Atomic bombings of Hiroshima and Nagasaki

Atomic bombings of Hiroshima and Nagasaki

The atomic bombings of Hiroshima and Nagazaki, on August 6 and 9, 1945, brutally brought humanity into the nuclear era. They will provoke the Japanese surrender and temporarily assert the military supremacy of the United States over the USSR. To accelerate the end of the war in the Pacific, the Americans drop the first atomic bomb of history, "Little Boy", over the Japanese city of Hiroshima, August 6, 1945. Three days later, a second bomb exploded over Nagasaki. The two towns are instantly reduced to ashes and the two explosions cause tens of thousands of victims, immediate or subsequent.

1945 in Asia - Pacific, the conflict dragged on

On December 7, 1941, Japan attacked the American naval base at Pearl Harbor by surprise, and the next day the United States declared war on it. Japan will first win several battles and seize Hong Kong, the American islands of Guam and Wake then Malaysia, until the Battle of Midway, which will stop the Japanese expansion. From now on, the Americans will laboriously regain the upper hand and recover the occupied islands one by one (Iwo-Jima, Okinawa. The Americans had set Kyushu as their next objective; they had envisaged operations for November 1945, but an easy victory seemed little Despite the progress of the Americans, the Japanese refuse to surrender and the war can continue for a long time, when peace has been signed in Europe. On July 26, 1945, the allies meeting at the Potsdam conference demanded a unconditional surrender of Japan.

From then on, the US government turned to a different strategy, which relied on the use of atomic weapons. The fissionable materials, uranium and plutonium, essential for the project, were nevertheless not available in sufficient quantities until the end of the war. The first experimental bomb exploded in Alamogordo, New Mexico, on July 16, 1945. Two more bombs had been built and the possibility of using them to force the Japanese into a quick surrender was discussed. President Harry Truman, who had succeeded Roosevelt, who died on April 12, decided to use them to spare thousands of American troops. To hasten the end of the conflict, Truman orders General Cari Spaatz, the chief of the American air force in the Pacific, to launch a nuclear weapon as quickly as possible on a densely populated city in Japan. It will be Hiroshima.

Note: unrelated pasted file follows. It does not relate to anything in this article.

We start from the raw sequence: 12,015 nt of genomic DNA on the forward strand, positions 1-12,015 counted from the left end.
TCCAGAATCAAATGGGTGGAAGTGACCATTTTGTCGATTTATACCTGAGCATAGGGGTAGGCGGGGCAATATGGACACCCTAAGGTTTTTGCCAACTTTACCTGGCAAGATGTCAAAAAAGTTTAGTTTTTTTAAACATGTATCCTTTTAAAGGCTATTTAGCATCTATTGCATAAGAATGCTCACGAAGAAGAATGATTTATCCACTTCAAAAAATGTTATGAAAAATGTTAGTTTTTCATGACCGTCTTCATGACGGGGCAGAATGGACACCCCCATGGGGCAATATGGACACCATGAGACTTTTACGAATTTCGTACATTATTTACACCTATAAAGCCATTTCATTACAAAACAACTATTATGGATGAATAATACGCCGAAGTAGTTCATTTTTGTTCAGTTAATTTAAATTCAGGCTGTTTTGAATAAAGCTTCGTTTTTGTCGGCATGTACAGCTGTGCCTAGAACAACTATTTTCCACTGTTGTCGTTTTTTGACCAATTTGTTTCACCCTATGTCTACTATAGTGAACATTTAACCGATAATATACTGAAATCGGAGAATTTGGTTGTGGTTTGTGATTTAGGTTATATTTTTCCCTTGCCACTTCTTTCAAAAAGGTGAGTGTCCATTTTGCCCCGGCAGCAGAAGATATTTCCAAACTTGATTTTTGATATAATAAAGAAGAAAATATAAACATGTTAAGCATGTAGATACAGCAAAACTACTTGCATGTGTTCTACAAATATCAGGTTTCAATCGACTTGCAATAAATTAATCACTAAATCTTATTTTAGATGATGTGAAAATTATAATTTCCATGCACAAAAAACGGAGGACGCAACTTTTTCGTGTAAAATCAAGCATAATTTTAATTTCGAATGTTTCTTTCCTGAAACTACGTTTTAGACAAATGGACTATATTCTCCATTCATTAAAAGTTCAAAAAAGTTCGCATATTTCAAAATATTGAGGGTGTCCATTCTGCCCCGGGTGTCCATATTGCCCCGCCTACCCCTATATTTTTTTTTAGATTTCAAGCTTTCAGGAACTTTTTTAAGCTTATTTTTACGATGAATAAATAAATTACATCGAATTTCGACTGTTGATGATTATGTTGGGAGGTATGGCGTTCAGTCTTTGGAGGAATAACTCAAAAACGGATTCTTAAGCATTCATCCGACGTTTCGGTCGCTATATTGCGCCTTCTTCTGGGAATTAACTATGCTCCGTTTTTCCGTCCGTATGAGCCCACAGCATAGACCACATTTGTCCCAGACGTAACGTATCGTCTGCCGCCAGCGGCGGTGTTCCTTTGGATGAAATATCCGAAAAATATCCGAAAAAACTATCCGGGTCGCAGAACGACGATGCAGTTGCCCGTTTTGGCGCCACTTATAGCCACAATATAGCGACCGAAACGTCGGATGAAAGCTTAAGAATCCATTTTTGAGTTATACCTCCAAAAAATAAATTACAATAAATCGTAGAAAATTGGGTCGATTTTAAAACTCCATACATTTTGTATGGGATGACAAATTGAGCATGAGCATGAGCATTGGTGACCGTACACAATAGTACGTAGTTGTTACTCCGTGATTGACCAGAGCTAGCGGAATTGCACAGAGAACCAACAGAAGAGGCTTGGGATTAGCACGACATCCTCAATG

The bombings of the cities of Hiroshima and Nagasaki

On August 6, 1945, pilot Paul Tibbets boarded the B-29 bomber, christened “Enola Gay”, the “Little Boy” uranium bomb and dropped it over the city. The explosion causes a huge fire, which will last over six hours, and destroy all life within a radius of one kilometer. There will be 70,000 dead. Yet the imperial government, dominated by hard-line officers, refuses to surrender. Truman threatens Japan with a "rain of other atomic bombs" and then orders a second bombardment (out of a total of 7 planned). The USSR, for its part, declared war on Japan on August 8.

On August 9 at noon, another American B-29 bomber dropped "Fat Man" on the city of Nagasaki. The ensuing explosion killed 40,000 people. On August 15, after an attempted military coup was thwarted, Emperor Hirohito personally announced the surrender of Japan. Less than a month later, on September 2, 1945, the Japanese Minister of Foreign Affairs and the Chief of Staff of the Imperial Army boarded the American cruiser Missouri, anchored in the harbor of Tokyo, and signed a surrender. unconditionally in the presence of General Douglas MacArthur.

According to the sources, the bombings of Hiroshima and Nagasaki would have caused a total of between 300 and 400,000 victims between 1945 and 1995.

This dramatic ending officially marks the end of World War II and opens a new chapter in history: the Cold War.

Bibliography

- Hiroshima, 50 years old. Japan - America: memories of nuclear power, by Maya Todeschini. Otherwise, 1998.

- Hiroshima: Monday August 6, 1945, 8:15 am, by John Hersey. Text, 2011.

- An atomic bomb on Hiroshima: August 6, 1945, the day everything changed, by Maxime Tondeur. 50Minutes, 2015.


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